In 1998, Clay B. Siegall co-founded Seattle Genetics. Clay emphasizes on the importance of alternative cancer treatments, which explains why he established the company. Clay’s objective is to develop therapy treatment for cancer patients. Dr. Clay’s leadership skills and dedication has seen Seattle Genetics enter into multiple licenses and partnerships with companies like Abbvie, Pfizer, and Genentech. In fact, the licenses have generated over $350 million for Seattle Genetics since it received the FDA approval to date. Additionally, Clay has secured over $1.2 billion through capital-raising activities, such as public and private financings including the IPO in 2001.
Clay Siegall was working with Bristol-Myers Squibb Pharmaceutical before co-establishing Seattle Genetics. He worked with the institute from 1991 to 1997. Clay also worked for the National Institutes of Health and National Cancer Institute. Additionally, the scientist serves on boards of various companies, such as the Washington Roundtable, Directors of Ultragenyx Pharmaceutical and Alder Biopharmaceuticals. Siegall has received several awards, thanks to his hard work and dedication in the medical field, including Math and Natural Sciences and University of Maryland Alumnus of the year in 2013. Besides his medical career, Clay is a holder of 15 patents and an author of over 70 publications.
Most people will admit that the success of Seattle Genetics surprises them, and they wouldn’t mind knowing the secret. In that spirit, Clay reveals that collaborating with other players in the medical industry has played a significant role in making the biotech firm successful. Seattle Genetics works with innovators and leaders in oncology drug development. Consequently, the company’s ADC collaborators extended the reach of its technology, which allowed Seattle Genetics to place new approaches and ideas to assist patients.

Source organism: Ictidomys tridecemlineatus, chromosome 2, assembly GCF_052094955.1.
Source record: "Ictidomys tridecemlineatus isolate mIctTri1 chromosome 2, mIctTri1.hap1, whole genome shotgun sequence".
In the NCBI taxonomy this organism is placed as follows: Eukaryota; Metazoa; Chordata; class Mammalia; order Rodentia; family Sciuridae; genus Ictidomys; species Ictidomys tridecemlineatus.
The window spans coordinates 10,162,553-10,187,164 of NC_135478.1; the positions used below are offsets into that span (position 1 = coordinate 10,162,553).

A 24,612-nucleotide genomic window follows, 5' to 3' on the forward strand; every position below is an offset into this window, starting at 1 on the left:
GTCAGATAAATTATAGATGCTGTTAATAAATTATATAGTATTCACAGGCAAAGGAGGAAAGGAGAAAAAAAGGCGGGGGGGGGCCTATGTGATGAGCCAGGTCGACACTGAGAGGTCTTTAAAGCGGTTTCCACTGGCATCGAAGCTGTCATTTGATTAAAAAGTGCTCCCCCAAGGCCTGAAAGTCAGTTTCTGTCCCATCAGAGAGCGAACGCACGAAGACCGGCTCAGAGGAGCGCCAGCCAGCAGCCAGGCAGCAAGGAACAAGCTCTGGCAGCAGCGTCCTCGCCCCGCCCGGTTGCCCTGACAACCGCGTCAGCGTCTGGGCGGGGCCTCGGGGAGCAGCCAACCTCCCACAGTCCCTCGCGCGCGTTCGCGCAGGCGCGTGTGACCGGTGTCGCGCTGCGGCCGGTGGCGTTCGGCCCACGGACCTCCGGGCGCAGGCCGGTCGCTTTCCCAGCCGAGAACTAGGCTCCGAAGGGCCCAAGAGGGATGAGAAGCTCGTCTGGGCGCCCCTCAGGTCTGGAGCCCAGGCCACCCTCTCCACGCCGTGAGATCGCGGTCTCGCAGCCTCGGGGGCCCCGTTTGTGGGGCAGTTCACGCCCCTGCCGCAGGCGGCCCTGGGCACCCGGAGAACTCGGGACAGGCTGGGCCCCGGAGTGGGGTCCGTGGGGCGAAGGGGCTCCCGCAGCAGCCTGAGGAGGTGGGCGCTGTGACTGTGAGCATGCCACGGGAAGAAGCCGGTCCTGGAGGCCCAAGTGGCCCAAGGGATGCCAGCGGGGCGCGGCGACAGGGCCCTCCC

According to Clay Siegall, the primary objective of Seattle Genetics is to help patients. He developed that passion after watching his father suffer during his cancer treatment. He has an aim of treating cancer patients in a better and more efficient way than before to reduce the pain that these patients go through during chemotherapy treatment. In fact, Clay admits that waking up each day to go to work has been exciting him for the last three decades.